Everyone is talking about "Tiger King: Murder, Mayhem, and Madness," a new Netflix documentary series about Joe Exotic, the flamboyant owner of a private Oklahoma zoo that featured large cats, among other animals.
The wildest animals, it turns out, weren't in the cages, but were the owners themselves. Nonetheless, these zoo owners, as eccentric as they are, ran profitable businesses for a long time, and there's something to be learned from both their success and their downfall.
When you're getting out of the military, striking out on your own is a daunting idea. And the thought of running a business if you've never done it and have no experience can be downright terrifying. But you aren't the first separating veteran who wanted to take this path.
And if there's anything "Tiger King" Joe Exotic showed us (and he showed us a lot), it's that where there's a will, there's a way.
Warning: Spoilers Ahead.
1. Anyone Can Do It
Joseph Allen Schreibvogel, aka Joe Exotic, may seem like a lunatic to viewers, but remember that he was able to build a multimillion-dollar business with a high overhead using simple business skills. A former Texas police officer, he ended up buying a small pet store with his brother. When that brother was killed, Joe Exotic used the settlement money to scale up his operation.
He leveraged that money -- an influx of cash -- to buy a ranch, which would soon become the G.W. Zoo. He then acquired the pets, which for him were essentially products, from people looking to offload products they no longer wanted. Rather than attempt to resell the product, he used it for a service that had more demand. His entire supply existed because people didn't want to buy; they just wanted to look. Joe Exotic recognized that.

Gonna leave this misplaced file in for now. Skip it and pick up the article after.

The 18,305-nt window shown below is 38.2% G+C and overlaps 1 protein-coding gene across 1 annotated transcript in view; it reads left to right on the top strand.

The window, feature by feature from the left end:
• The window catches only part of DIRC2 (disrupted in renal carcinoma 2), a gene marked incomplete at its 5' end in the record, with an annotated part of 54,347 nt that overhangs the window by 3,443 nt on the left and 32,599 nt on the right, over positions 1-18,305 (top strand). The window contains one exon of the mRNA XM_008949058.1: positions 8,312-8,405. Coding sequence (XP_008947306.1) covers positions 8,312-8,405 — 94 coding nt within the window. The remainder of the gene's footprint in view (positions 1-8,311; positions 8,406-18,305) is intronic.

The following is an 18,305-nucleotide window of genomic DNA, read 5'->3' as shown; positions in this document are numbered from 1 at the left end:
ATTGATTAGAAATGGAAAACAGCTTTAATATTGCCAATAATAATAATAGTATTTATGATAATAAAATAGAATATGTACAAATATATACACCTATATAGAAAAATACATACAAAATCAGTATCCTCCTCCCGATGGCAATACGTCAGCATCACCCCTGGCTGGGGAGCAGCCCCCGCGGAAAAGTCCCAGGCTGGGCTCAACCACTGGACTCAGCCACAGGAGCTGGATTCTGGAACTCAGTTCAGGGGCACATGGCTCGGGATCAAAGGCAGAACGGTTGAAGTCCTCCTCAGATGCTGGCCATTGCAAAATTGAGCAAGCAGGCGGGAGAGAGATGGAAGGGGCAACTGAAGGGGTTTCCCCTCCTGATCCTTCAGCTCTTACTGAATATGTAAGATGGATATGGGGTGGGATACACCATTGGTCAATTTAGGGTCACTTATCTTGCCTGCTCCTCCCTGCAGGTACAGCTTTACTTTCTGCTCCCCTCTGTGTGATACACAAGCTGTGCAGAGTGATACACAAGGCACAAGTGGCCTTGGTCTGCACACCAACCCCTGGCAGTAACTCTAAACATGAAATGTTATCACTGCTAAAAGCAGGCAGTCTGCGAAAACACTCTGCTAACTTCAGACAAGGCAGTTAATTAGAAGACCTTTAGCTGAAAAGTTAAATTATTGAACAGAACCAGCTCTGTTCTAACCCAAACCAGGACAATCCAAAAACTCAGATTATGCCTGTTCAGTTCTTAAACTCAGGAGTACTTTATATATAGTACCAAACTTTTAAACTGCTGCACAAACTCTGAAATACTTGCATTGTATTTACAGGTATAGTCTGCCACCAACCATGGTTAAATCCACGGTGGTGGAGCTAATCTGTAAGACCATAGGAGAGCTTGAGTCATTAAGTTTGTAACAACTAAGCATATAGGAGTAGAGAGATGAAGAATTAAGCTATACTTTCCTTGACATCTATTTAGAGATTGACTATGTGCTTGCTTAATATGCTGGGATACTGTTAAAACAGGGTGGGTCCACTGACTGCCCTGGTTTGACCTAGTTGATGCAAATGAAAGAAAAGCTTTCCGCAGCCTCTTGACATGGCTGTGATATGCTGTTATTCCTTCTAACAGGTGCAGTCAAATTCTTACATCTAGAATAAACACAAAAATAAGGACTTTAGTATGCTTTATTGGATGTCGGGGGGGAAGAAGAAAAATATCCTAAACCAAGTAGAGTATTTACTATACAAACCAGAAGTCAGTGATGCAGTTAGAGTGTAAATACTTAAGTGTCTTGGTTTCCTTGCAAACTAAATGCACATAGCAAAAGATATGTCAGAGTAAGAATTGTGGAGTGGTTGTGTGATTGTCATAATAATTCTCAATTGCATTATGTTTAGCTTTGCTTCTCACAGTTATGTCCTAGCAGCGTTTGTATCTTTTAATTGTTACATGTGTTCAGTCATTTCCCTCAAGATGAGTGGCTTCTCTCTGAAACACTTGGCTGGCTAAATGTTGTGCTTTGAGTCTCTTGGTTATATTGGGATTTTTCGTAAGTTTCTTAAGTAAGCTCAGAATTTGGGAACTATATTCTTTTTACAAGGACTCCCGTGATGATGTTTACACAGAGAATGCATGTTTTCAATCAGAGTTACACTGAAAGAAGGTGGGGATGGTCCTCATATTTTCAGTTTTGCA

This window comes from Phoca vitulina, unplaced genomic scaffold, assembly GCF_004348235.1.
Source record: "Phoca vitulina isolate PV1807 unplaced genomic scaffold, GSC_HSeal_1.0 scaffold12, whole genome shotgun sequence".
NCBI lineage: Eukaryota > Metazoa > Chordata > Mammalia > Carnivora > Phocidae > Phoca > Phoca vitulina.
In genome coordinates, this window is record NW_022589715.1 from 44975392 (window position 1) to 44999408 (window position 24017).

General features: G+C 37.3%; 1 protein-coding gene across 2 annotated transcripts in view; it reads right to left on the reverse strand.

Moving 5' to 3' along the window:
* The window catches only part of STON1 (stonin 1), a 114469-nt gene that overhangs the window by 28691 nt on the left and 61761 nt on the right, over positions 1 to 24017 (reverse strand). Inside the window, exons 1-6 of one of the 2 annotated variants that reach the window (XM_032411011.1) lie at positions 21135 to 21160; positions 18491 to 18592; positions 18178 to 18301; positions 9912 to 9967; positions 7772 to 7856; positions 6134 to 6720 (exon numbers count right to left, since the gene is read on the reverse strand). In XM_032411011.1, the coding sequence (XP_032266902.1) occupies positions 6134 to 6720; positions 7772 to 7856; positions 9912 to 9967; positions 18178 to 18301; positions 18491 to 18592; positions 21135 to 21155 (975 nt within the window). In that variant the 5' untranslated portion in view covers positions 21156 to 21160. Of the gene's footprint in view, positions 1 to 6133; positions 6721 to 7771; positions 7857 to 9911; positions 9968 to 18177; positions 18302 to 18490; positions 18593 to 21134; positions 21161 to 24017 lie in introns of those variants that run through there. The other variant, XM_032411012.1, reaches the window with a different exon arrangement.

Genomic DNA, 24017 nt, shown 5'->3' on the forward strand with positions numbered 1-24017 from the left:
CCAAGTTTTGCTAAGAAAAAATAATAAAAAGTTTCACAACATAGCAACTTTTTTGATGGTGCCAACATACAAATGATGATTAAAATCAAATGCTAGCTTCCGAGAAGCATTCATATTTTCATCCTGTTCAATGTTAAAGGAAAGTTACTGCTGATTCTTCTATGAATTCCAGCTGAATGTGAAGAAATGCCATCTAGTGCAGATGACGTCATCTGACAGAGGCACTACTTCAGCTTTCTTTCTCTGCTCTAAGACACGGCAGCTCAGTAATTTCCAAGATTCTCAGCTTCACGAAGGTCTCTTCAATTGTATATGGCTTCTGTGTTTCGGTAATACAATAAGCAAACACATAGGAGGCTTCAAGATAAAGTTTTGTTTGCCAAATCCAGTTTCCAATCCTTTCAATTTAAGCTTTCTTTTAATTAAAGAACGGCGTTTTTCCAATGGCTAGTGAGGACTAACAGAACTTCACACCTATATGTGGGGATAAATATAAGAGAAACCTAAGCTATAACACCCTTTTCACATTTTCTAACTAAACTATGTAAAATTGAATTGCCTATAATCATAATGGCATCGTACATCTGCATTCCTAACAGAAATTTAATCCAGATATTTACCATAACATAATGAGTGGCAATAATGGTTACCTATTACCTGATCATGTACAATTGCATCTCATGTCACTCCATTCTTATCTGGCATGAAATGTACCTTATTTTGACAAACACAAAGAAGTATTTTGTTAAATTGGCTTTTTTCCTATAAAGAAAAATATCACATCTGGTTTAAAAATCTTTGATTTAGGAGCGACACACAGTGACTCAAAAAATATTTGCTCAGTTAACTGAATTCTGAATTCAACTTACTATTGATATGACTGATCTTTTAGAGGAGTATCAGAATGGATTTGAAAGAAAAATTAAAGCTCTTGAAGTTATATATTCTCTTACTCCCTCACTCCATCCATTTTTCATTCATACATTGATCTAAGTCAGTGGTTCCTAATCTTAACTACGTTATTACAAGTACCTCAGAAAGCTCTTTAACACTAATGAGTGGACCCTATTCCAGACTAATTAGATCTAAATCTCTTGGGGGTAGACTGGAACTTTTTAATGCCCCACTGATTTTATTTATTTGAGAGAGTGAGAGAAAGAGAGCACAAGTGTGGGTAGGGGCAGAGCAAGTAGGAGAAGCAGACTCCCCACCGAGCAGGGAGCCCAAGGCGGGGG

2. Do What You Love
Running a business is hard work, especially when it's just starting out. But the old adage about doing what you love and never working a day in your life rings true. If there is one saving grace about the man who would one day become known as "Joe Exotic," it's that he got into the business for the right reasons: He loved the animals.
His love for those animals made him get up every morning to tend to them, feed them and maintain his considerable property, even when he had little help to do it. The same is true for any veteran business owner. Money will be tight, and the military isn't going to help you. You're on your own, so you better love the work.
3. Self-Promotion Is Essential
Schreibvogel didn't become "Joe Exotic" overnight, and he didn't change his name without a reason. When he realized his repeat business was coming from customers who wanted to see the G.W. Zoo's wild owner as much as the wild animals, he made sure they got their money's worth -- and told their friends.
As tacky as his TV appearances, gift shops and country albums were, it made people talk about him and what he was doing. That's called "free advertising." Joe Exotic had billboards, commercials and whatever else he needed to advertise his business. Even with an already high overhead, he knew the value of advertising and word-of-mouth.
That's not unique to everyone's favorite Tiger King. For example, like Joe Exotic, Mat Best and the veterans from Article 15 Clothing didn't just launch a T-shirt company, they started an entire lifestyle centered around the idea that maybe the way they were, the humor they liked and the way they saw the world wasn't wrong, even if it wasn't politically correct. They tapped into that using funny videos that made people talk -- and share them with friends.